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A work crew constructs a new sidewalk at a Sutherlin intersection in February.

Sutherlin city officials are excited about a lot of new activity happening in their city, with projects to improve Central Avenue through the middle of town, and a lot of recent interest from businesses considering locating there, plus a wave of home building in the area. And the interest in Sutherlin has coincided with the city making major improvements on Central Avenue.

City Manager Jerry Gillham says there are a lot of good things happening in Sutherlin, the second largest city in Douglas County with a population of just over 8,000.

“We’ve got a grocery store coming, a retail outlet, 143 lots under construction,” Gillham said.

Two potential developments are still in the works for the Sutherlin area. One, called the Oregon Only Project would include a hotel, convention center, amusement and water park and a shopping center. It would be located in the area of the old Sutherlin air strip.

City officials say the development is moving forward, but a lot of things have to come together for it to become a reality. If that project indeed happens, it’s still a few years away.

“It would totally change the economic landscape of our city, and would serve to as a draw to stimulate economic investment,” Gillham said.

The other proposed development is the Ford’s Pond project west of the freeway where an old log pond was a favorite fishing spot for locals for many years.

The city purchased the 95 acre lake and the land around it, and a non-profit group, Friends of Ford’s Pond, came to the city to seek a partnership to try to make it a recreational reserve.

The partnership raised enough money to pay for a master plan, which the city has now adopted. So they are now looking at turning the area into a regionally recognized outdoor paradise.

“There are different stages that the project would be put together, depending on funding, which we are seeking with the help of the Friends of Ford’s Pond, to move forward with those different phases,” Elliott said.

The pond has already become an attraction for birdwatchers, that Gillham says come from all over the U.S. to see the variety of birds that are around the lake.

The Central Avenue project through the center of Sutherlin includes new streets, traffic signals, and sidewalks. Sutherlin Community Development Director Brian Elliott said Central Avenue needed some major work, and their goal was to add to the downtown to stimulate capital investment in the area. He says it’s already started, with businesses making improvements to their properties, and new businesses are showing some interest.

“Structurally, it was deteriorating rapidly,” Elliott said. “When we started this project, it stimulated the activity.”

Gillham says the project has helped, but there are a lot of other factors that have attracted the attention to the city.

“We think that these companies that have done their analysis looking at us, see that we’re sitting right there on I-5 with these things happening,”Gillham said. “What we’re trying to do is clean up Central Avenue, recruiting key businesses, and being open for new development.”

The city has also upgraded parks, they are enhancing walking trails, they’ve kept the library open, attracted a medical center, and finished several infrastructure projects.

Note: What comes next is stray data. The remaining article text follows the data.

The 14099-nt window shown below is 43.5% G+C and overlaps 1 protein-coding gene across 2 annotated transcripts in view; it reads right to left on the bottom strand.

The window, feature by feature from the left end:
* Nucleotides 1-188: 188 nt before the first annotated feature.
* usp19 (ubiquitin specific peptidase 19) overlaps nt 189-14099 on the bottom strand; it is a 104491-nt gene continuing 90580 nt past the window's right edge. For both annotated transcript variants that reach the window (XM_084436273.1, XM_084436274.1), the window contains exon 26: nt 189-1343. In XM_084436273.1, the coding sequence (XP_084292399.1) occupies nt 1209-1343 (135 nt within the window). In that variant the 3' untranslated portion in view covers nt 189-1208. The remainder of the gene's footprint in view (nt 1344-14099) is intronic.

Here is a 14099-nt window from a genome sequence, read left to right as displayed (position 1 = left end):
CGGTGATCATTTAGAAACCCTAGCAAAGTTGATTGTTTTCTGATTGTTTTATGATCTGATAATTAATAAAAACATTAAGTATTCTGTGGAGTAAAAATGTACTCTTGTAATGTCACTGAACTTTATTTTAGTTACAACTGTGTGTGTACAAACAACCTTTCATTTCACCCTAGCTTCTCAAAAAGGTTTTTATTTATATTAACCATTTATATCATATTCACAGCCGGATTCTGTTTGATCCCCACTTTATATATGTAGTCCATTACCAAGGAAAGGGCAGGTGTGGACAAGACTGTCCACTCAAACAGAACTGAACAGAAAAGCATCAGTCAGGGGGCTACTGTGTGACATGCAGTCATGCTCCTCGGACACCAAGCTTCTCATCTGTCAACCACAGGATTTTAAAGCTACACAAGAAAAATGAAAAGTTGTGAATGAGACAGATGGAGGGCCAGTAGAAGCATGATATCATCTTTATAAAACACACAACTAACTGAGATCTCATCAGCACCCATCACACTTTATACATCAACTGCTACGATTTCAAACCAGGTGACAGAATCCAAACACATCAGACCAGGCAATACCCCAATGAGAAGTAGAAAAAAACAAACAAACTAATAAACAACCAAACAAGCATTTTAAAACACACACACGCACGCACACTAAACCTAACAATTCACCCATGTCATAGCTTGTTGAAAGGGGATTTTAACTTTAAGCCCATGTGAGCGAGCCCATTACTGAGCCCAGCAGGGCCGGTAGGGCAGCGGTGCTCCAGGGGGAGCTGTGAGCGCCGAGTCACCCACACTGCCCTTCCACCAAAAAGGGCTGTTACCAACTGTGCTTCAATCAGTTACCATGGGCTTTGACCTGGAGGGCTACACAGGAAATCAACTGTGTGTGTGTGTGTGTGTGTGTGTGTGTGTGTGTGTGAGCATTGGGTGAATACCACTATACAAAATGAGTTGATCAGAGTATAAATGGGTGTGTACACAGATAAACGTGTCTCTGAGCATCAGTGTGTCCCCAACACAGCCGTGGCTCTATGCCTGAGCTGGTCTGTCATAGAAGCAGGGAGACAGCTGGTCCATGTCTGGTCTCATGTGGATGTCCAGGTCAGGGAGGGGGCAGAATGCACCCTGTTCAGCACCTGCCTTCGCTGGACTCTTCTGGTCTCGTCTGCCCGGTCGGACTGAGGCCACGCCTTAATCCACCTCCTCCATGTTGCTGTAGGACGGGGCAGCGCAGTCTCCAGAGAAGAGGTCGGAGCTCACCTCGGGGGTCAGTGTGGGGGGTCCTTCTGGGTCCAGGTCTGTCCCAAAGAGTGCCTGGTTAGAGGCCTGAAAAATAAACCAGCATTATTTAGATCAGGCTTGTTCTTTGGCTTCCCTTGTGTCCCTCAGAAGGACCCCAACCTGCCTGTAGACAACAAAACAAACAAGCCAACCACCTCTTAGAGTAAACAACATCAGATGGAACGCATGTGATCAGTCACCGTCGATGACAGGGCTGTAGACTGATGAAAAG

“A lot of it started with our infrastructure,” said Elliott. “The city has been really proactive on the infrastructure for the future.”

Chamber president Tami Trowbridge said the upgrading of Central Avenue to State Street has really changed the look of the city, and it never would have happened if the city council hadn’t stepped up to take jurisdiction of the highway, because ODOT wanted to get rid of it.

“I love what they have done downtown,” Trowbridge said. “It’s just raising everybody’s vision a little bit and that’s what we’re trying to do. We just think we’re on the cusp of something good,” she said.

Several new businesses have already located there, with Starbucks, Auto Zone, Evergreen Medical Services, a Dollar General Store and a few others, and Gillham says more are on the way. And the jump in home construction has been encouraging.

“It’s the square footage and the price that’s affordable right now,” said Community Development Director Brian Elliott.

Despite the county closing its library system, Sutherlin was able to keep its library operating. Trowbridge gives a lot of credit to Sutherlin School Superintendent Terry Prestianni.

“Because of him partnering with the city, and the Friends of the Library, we were the first community to have the library back up and running,” she said.

The Sutherlin schools failed in an attempt to pass a bond levy for a major construction project that would have included new classrooms and facilities, but Prestianni said that won’t deter them from providing a good education for the kids in the district, and people look for that when deciding whether to live in the district.

“I think our schools have been achieving at a high rate for a long time and they continue to do that,” he said. “We still offer a lot of electives in the high school and middle school that have been cut at other places. We offer a lot of opportunities that may not be at other schools.”

The stars seem to be aligning for Sutherlin and it could be a very bright future.

“I believe it’s going to do nothing but grow,” Trowbridge said. “Everything we’ve been working toward is kind of coming to a fruition and it’ll be a great place to live and work and have a business.”

Reporter Dan Bain can be reached at 541-957-4221 or e-mail at dbain@nrtoday.com

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Dan Bain is the health reporter for The News-Review. He previously worked at KPIC and 541 Radio.

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